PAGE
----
As a rule, the disclosure should take place before the gift is accepted. But, if for any reason, you were unable to disclose acceptance, you should do it afterward as soon as you can. Your disclosure will enable your employer to judge whether the gift might have biased your conduct and to what degree.
This is rather an important step in your relationship with the client and the employer, as it allows an independent and objective judgment of your professional independence & objectivity.
As we have said, not always will you reject gifts or other benefits from your clients, but you may accept a gift too hastily, or perhaps you may not be aware of the value of the gift you accepted. This is why it is so important that you report to your supervisor whenever you accept a gift or any kind of consideration. By disclosing the fact that you accepted some bonus from your client, you make it clear that there is no hidden agenda behind it. Moreover, your relationships with the client and with your employer become transparent.
Also, employers should do their best to ensure that their employees feel comfortable and secure when acting according to their judgment and trying to maintain their independence & objectivity. Special policies should apply that promote the independence & objectivity of financial professionals. The procedures should be regularly reviewed and improved. It is also advisable that a special officer is put in charge of compliance procedures and that all employees are properly instructed on how to act in case of violations.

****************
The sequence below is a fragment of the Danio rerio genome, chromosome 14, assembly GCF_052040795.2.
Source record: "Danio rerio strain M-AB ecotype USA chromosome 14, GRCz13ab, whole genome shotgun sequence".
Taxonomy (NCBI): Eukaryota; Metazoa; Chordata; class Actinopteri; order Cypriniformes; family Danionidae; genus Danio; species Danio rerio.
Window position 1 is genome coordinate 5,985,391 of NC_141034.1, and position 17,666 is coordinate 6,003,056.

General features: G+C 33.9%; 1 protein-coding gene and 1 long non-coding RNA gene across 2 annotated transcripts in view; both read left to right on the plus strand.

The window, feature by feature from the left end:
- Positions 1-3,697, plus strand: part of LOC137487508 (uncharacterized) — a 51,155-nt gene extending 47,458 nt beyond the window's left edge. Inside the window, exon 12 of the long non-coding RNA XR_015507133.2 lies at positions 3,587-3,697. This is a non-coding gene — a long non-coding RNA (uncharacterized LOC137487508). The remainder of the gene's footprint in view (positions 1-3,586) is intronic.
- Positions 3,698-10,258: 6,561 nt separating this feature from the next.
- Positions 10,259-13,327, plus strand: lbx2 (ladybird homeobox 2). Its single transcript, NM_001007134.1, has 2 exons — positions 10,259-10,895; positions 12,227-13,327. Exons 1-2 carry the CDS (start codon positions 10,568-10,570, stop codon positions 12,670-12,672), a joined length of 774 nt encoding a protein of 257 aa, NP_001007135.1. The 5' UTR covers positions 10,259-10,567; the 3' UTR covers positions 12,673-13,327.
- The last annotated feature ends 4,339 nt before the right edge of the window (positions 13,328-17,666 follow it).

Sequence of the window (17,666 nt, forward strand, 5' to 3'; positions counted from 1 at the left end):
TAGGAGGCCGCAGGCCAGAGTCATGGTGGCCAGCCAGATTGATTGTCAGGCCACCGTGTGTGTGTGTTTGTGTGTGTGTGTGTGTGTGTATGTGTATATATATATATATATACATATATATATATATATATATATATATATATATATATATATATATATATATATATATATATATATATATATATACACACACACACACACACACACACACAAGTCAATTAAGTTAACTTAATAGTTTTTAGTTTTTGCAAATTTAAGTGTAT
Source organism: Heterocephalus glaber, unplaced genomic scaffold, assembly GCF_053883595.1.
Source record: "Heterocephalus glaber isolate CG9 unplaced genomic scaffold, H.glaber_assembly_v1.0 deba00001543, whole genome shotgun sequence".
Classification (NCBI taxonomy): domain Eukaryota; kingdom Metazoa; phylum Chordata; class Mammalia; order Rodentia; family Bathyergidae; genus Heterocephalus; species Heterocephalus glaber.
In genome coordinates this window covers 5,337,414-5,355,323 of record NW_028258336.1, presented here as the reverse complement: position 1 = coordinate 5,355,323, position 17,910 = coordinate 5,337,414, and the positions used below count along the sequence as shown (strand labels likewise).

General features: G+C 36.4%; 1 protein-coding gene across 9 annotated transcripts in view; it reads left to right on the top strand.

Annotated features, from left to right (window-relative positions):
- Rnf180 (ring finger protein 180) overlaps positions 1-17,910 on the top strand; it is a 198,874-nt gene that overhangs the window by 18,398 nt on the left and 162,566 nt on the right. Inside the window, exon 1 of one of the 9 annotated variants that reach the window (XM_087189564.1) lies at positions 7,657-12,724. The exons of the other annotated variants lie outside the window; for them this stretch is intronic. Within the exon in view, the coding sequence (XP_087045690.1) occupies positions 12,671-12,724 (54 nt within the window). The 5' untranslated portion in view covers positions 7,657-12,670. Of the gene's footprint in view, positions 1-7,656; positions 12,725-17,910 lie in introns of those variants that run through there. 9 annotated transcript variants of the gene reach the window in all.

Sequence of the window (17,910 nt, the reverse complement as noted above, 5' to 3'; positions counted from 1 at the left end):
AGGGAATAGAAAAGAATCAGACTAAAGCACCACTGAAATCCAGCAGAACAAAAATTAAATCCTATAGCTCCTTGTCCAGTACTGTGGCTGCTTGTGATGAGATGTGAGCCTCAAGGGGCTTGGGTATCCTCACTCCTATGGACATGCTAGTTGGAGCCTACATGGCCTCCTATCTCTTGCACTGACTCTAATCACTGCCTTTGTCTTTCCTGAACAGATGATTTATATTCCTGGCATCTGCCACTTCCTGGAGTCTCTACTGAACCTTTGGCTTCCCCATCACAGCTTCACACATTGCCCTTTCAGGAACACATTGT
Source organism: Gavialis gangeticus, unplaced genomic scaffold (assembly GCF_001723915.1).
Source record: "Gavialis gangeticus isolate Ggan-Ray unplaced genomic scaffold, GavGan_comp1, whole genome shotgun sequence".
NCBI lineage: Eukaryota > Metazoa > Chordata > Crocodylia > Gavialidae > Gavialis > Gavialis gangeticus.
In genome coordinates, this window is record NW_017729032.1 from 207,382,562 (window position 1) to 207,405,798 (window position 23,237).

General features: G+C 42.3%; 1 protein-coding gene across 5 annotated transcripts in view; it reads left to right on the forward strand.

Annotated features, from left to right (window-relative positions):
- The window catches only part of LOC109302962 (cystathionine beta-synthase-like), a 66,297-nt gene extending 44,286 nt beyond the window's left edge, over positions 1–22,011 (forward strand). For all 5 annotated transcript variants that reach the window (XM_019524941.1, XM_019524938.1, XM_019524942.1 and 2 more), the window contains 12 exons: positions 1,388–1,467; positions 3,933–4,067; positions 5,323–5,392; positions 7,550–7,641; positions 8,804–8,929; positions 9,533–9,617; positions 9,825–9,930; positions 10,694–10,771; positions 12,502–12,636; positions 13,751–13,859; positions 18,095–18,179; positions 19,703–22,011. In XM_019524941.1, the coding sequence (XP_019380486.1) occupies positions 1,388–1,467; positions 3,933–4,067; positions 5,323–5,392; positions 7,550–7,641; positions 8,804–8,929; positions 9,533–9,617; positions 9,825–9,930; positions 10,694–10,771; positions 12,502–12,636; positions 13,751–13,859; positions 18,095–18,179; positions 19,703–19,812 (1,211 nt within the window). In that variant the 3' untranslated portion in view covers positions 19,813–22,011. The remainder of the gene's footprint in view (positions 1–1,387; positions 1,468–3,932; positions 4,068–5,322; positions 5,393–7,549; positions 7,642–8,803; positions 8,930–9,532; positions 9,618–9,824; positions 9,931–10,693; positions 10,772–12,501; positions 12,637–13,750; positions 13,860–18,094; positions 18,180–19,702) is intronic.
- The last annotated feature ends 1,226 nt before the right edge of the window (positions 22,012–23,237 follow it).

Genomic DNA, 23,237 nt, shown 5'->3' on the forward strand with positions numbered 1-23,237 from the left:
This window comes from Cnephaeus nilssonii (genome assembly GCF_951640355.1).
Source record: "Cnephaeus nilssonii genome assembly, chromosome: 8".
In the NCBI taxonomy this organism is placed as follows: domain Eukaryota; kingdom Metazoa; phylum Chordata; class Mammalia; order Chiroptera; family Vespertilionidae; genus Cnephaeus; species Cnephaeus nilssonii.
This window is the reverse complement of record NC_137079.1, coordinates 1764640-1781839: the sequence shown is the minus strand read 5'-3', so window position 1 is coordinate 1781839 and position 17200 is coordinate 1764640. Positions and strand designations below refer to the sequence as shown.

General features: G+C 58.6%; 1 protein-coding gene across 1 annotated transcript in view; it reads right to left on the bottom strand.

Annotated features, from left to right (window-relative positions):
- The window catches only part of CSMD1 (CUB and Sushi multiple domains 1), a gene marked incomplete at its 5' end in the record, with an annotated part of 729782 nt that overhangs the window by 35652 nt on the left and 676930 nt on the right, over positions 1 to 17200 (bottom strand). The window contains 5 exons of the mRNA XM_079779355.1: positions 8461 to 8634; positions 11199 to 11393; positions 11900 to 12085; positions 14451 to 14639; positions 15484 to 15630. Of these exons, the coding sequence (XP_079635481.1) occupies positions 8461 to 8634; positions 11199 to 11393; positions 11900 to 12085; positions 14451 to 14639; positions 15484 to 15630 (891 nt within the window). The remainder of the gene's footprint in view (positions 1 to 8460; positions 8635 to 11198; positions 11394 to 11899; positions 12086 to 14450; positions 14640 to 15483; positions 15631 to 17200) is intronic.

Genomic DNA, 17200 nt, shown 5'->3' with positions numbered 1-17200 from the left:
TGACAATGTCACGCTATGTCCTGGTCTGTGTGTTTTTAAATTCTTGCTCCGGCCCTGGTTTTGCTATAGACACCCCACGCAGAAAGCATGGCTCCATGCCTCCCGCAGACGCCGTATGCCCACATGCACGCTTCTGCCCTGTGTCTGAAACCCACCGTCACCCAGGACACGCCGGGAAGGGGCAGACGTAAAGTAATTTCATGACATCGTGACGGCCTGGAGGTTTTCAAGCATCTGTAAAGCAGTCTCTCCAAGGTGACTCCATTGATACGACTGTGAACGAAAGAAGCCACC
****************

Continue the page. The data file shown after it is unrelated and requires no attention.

Such policies should precisely state that research reports conducted by analysts are to be independent and objective. What it means is that analysts should always present their opinions free of bias. To be able to produce an unbiased opinion, analysts should know what they can do and what they shouldn’t do when preparing a recommendation or a research report.
Max is an independent analyst and he is to make a research report for the first time. What are the possible problems that he may encounter?
Max is no longer an independent analyst but works in an investment bank. He gives a negative opinion about a company. Suppose that Max has an employer who tells him that the negative opinion he produced will not be disseminated. What should Max do in such a situation?
Should he produce a new and perhaps more favorable opinion?
Conflicts of Interest
One more thing.
Sometimes, there is an obvious conflict of interest that hinders the preservation of independence & objectivity. When you think about Max’s employer, what is a possible reason for which he may not want Max’s research report to be disseminated?
Suppose that Max’s firm provides investment banking services and that the company is not only the buyer of the report but also an investment banking client. Because income from investment banking is important to Max’s employer, he will not want to lose the client.
Additional conflict of interest may occur here if analysts work together with their investment banking colleagues. Though it allows firms to better understand risk and establish more adequate price levels, it exerts pressure on analysts (cf. Max and his employer).